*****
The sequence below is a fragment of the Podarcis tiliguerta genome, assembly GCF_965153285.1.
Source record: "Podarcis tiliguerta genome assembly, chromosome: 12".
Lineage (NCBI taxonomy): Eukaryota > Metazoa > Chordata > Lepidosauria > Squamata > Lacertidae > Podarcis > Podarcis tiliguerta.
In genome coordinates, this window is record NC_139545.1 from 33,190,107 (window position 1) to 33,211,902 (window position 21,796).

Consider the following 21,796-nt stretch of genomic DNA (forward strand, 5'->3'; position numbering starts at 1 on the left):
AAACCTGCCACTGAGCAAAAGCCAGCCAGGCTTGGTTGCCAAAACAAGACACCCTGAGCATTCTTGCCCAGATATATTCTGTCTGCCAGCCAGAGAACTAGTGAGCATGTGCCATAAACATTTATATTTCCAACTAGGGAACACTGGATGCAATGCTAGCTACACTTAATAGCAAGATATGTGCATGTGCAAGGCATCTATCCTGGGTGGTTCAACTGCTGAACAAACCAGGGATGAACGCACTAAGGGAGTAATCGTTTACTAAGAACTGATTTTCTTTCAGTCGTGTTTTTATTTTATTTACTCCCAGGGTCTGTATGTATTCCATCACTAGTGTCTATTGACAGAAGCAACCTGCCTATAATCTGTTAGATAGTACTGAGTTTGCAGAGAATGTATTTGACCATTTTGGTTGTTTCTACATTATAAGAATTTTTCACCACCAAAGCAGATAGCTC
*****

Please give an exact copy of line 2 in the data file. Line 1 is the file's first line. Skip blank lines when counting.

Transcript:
Source record: "Podarcis tiliguerta genome assembly, chromosome: 12".